Samuel Forsyth

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Samuel Forsyth
Sgt Forsyth.jpg
Sergeant Samuel Forsyth, 1918
Born (1891-04-03)3 April 1891
Wellington, New Zealand
Died 24 August 1918(1918-08-24) (aged 27) 
Grévillers, France
Buried at Adanac Military Cemetery, France
Allegiance New Zealand
Service/branch New Zealand Military Forces
Years of service 1914–18
Rank Sergeant
Unit New Zealand Engineers

First World War

Awards Victoria Cross

Samuel Forsyth, VC (3 April 1891 – 24 August 1918) was a non-commissioned officer in the New Zealand Military Forces who served with the New Zealand Expeditionary Force during the First World War. He participated in the Gallipoli Campaign and later fought on the Western Front where he was posthumously awarded the Victoria Cross, the highest award of the British Commonwealth for gallantry "in the face of the enemy".

Early life[edit]

Samuel Forsyth was born in Wellington, New Zealand on 3 April 1891.[1] His father, Thomas Forsyth of Thorndon, was a nightwatchman on the SS Maori.[2] He attended Thorndon School, and later Terrace School, and after completing his education, found employment as a gold amalgamator. He was a volunteer with the Sailor's Friend Society and was also served in the Territorial Force.[1][3]

Military career[edit]

Forsyth enlisted in the New Zealand Expeditionary Force and embarked for the Middle East in October 1914 with the Field Engineers.[1] He served at Gallipoli during the campaign there in 1915, and was medically evacuated twice. By 1918, he had been promoted to sergeant in the New Zealand Engineers.[4]

Forsyth was on temporary attachment to 2nd Battalion, Auckland Infantry Regiment during the early stages of the Hundred Days Offensive. He was on probation for a commission in his own unit and his attachment to the battalion was in order to gain front line experience. On 24 August 1918, during the Second Battle of Bapaume, the battalion was tasked with the capture of the village of Grévillers. On reaching the outskirts of the village, German machine gun fire prevented any further forward movement. Forsyth, scouting ahead of his platoon, then performed the actions which led to his posthumous award of the Victoria Cross.[4]

The citation for Forsyth's Victoria Cross read as follows:

For most conspicuous bravery and devotion to duty in attack. On nearing the objective, his company came under heavy machine-gun fire. Through Serjt. Forsyth's dashing leadership and total disregard of danger, three machine-gun positions were rushed and the crews taken prisoner before they could inflict many casualties on our troops. During subsequent advance his company came under heavy fire from several machine guns, two of which he located by a daring reconnaissance. In his endeavour to gain support from a Tank, he was wounded, but after having the wound bandaged, he again got in touch with the Tank, which in the face of very heavy fire from machine guns and anti-Tank guns, he endeavoured to lead with magnificent coolness to a favourable position. The Tank, however, was put out of action. Serjt. Forsyth then organised the Tank crew and several of his men into a section, and led them to a position where the machine guns could be outflanked. Always under heavy fire, he directed them into positions which brought about a retirement of the enemy machine guns and enabled the advance to continue. This gallant N.C.O. was at that moment killed by a sniper. From the commencement of the attack until the time of his death Serjt. Forsyth's courage and coolness, combined with great power of initiative proved an invaluable incentive to all who were with him and he undoubtedly saved many casualties among his comrades.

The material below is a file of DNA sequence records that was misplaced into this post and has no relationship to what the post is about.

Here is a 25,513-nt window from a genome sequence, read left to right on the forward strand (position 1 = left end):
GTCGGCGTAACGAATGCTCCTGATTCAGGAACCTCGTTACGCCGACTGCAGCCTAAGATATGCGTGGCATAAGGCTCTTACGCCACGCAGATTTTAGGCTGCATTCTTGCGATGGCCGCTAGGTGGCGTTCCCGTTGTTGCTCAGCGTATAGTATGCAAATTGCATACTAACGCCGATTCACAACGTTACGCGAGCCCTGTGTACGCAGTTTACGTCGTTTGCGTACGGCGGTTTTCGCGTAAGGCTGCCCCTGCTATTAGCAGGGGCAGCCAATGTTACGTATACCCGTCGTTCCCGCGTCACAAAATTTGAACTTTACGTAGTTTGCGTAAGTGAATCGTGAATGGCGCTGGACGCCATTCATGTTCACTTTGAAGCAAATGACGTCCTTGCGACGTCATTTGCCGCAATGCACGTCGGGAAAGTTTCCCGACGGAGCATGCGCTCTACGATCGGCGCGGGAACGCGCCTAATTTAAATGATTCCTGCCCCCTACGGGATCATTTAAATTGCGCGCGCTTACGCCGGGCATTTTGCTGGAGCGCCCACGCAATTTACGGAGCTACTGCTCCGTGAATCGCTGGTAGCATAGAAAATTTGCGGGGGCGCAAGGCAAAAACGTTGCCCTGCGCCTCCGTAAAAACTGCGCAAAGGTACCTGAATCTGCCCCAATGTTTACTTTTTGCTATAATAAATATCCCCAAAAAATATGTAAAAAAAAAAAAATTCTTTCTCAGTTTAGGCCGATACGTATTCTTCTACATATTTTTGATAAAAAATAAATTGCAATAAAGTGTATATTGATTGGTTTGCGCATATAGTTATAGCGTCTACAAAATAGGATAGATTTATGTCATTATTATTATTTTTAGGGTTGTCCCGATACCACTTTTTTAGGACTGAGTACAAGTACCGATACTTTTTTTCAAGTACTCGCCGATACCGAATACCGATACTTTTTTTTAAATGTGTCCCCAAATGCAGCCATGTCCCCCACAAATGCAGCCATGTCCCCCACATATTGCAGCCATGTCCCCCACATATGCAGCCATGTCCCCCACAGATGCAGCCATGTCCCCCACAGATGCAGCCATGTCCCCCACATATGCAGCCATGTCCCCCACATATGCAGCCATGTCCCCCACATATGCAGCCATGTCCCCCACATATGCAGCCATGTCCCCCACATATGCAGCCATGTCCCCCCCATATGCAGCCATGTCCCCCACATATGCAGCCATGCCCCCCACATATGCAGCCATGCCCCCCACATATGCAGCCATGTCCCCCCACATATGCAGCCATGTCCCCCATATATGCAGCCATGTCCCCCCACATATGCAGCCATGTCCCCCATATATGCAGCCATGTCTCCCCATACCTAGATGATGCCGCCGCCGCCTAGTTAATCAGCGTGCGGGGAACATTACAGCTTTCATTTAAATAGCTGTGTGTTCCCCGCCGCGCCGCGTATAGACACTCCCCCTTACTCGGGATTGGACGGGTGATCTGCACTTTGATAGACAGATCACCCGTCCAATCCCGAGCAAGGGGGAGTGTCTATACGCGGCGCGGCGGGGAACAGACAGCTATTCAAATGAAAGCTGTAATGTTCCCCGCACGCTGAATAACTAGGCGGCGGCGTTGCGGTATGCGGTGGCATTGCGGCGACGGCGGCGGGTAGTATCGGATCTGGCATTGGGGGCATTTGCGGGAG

— The London Gazette, No. 30967, 18 October 1918[5]

Killed while establishing a line of defence, Forsyth's actions were instrumental to the capture of Grévillers.[4] He is one of 70 New Zealanders buried at Adanac Military Cemetery, near Miraumont in France.[6][7] A memorial tablet was erected in his honour at the premises of the Sailor's Friend Society in Wellington.[3]


Forsyth's wife, Mary, was presented with the Victoria Cross by King George V. Following her death, the medal was made part of an American collection of medals. It was later sold in 1982 to a collector in Melbourne, Australia.[4]


  1. ^ a b c "Sergeant Samuel Forsyth". Auckland War Memorial Museum Cenotaph Database. Retrieved 2012-11-28. 
  2. ^ "All Sorts of People". New Zealand Free Lance. XVIII (957). 14 November 1918. p. 4. Retrieved 19 April 2015. 
  3. ^ a b "In Memoriam". Evening Post. 27 January 1919. 
  4. ^ a b c d Harper & Richardson 2007, pp. 164–165.
  5. ^ "No. 30967". The London Gazette (Supplement). 18 October 1918. pp. 12487–12488. 
  6. ^ McGibbon 2001, p. 61.
  7. ^ "Forsyth, Samuel". Commonwealth War Graves Commission. Retrieved 2012-11-28. 


  • Harper, Glyn; Richardson, Colin (2007). In the Face of the Enemy: The Complete History of the Victoria Cross and New Zealand. Auckland, New Zealand: HarperCollins Publishers (New Zealand) Limited. ISBN 1869506502. 
  • McGibbon, Ian (2001). New Zealand Battlefields and Memorials of the Western Front. Auckland, New Zealand: Oxford University Press. ISBN 0-19-558444-9. 

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